For as long as I owned a computer, I have always felt that it was sluggish and slow to respond. It wasn’t so much about the lack of raw computing power nor the bottleneck of memory/hard drive’s speed, though these were certainly factors involved; rather, it was more of a disconnection between the immense possibilities it could offer and the realization that only a tiny fraction of its potential was utilized, that decades might past before its true potential is fully realized. This feeling of sluggishness has persisted over the years, and no matter how fast the computers have become, no matter how sophisticated it came to be, the feeling was never really dispelled. It was like giving all you have to become a better person, yet years past and you are still nowhere near your ideal self.
Now, I’m not disappointed with the current progress of computing advancement. Despite the various challenges looming on the horizon, I’m optimistic that these can and will be overcome, even if it means the end of Moore’s Law. Just look at where we stand now: Intel is still on a roll despite a delay in the production of 14nm wafers, and is confident in rolling out the 10nm wafers as early as 2015 (though 2016 is more probable) and 450mm wafers before the end of this decade; memristor such as ReRAM has seen its working prototype implemented within the current metal-oxide-semiconductor (CMOS) manufacturing process, and STT-MRAM isn’t far behind; the 1TB solid-state drive (SSD) can now be purchased for around $500, edging ever closer to the price-performance sweet spot of flash SSDs. All indications point to us living in one of the fastest growing period in terms of technological advancement, one that might not be seen again for centuries to come, and one that is, in all likelihood, in its last decade.
It’s Valentine’s! Phew talk about journey, my backside’s still hurting from the ride! Anyway, I realized it’s been ages (read: ten days) since I posted here, definitely way out of my usual posting schedule, and not following a schedule is one of the first sign of going down the slippery slope. Uh. Oh.
Thankfully, being away from writing for this long also means I have more things on my mind to engrave onto the paper (or in this case, my blog). So, I’m going to do a short summary and review on The Journey. If you do not want to get spoiled, stop right here! It’s a minefield up ahead. But if you don’t mind, read anyway. You have been warned ;p
I mentioned that I am an avid gamer in the About page, but the posts so far has nothing to do with games. It feels kinda unjustified that I call myself an “avid gamer”. So, I think it’s about time that I make a post on games. I dug up an old game that I have never gotten around to finish it, and start playing it anew. The next time I check, I thought “Wow! It’s been a week since I last posted here! Time sure flies.” That’s usually what happened when you pick up a game like Dark Souls: Prepare to Die Edition. It’s not the most addictive games I have played (that honour goes to The Elder Scrolls V: Skyrim), nor the one I have invested the most hours into (that would be Recettear: An Item Shop’s Tale), but I think it’s fair to call it one of the most unique game ever produced, and certainly ranked among the best on my list.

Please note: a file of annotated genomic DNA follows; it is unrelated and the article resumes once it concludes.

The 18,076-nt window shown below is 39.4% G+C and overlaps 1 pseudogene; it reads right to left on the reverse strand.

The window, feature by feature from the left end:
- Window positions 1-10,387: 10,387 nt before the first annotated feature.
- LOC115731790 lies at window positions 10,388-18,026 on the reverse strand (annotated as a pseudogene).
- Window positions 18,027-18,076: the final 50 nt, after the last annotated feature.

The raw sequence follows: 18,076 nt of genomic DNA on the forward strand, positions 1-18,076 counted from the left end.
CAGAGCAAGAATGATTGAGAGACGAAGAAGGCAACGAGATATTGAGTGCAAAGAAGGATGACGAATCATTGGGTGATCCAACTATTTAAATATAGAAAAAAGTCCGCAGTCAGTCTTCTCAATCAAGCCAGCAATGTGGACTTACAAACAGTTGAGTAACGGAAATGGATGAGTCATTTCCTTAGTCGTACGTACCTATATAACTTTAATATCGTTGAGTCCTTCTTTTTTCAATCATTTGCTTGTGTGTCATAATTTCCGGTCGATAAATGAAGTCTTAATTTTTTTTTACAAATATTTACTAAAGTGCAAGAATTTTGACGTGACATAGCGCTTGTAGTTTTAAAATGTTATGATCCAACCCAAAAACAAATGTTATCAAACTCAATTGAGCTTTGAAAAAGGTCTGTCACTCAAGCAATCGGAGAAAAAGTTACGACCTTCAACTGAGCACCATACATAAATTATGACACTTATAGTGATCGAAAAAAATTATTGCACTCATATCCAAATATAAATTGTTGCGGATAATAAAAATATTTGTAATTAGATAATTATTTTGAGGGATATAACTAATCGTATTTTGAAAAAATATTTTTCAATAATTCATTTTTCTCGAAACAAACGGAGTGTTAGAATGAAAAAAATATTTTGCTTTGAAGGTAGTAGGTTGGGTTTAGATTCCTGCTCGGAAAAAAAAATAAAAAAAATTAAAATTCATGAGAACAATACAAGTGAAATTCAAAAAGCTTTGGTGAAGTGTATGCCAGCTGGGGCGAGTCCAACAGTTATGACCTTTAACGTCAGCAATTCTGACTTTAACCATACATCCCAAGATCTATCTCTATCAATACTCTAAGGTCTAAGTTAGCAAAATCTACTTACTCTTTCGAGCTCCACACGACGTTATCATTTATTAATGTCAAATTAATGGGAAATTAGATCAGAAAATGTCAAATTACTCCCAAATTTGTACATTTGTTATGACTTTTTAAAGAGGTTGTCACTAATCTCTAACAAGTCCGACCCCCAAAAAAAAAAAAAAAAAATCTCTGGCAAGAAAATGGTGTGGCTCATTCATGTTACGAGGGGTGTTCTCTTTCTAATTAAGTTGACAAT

Being marketed as an action role playing game in medieval fantasy setting, it goes without saying that there is some hacking and slashing, swords, shields, magicks, dungeons, dragons, the usual. What separate this game from most of its peers, is depth. Its refined combat, centered on unique stamina-based play style and varied enemies that demands you to adapt accordingly or die tying (that’s not a pun); the beautiful world in its sunset, giving off the radiance of everything it once was but no longer, foreshadowing its impending doom; the ever elusive lore of the world, shrouded in mystery, yet every brick and stone gives off a vibe: that the land you are stepping on is brimming with history, and if you look hard enough, it may occasionally offers you a glimpse into its rich past. These all offer something unique to the overall experience of the game, but more than that, they offer something that is at the core of the game’s philosophy: grow, or decay, there is no stagnation (that reminds me of Yoda).
A while ago a friend of mine expressed the desire to learn Chinese and asked whether I could help. At the time I thought, ‘sure why not?’. Having learnt Chinese as my first language and having used it for the majority of my life, I figured I might be of help, and was all fired up and ready to put on my scholarly hat and assume the role of a teacher. Well, that didn’t come to pass. As it turns out, physical distance is an issue, and traveling regularly to attend (or teach) private lessons requires commitment, one that I wasn’t sure if either of us were ready to give.
Fortunately, an acceptable workaround was found. My friend had some basic skills in terms of listening and speaking Chinese, so I thought starting on reading skills would be essential in order to build a solid foundation for the eventual mastery of the language (one can hope after all 🙂 and who am I to stop someone from striving for their goal 😉 ). After some search, I was able to find the perfect learning material – well, almost – in the form of four workbooks designed for beginners: simple, straightforward, focused on understanding the words rather than mere memorization, and most importantly, came with English instructions. These workbooks are gold, it’s like the Kanabō to the Oni, the Genie to Aladdin, or the Firebolt to Quidditch player; with these in hand, teaching Chinese would be a breeze.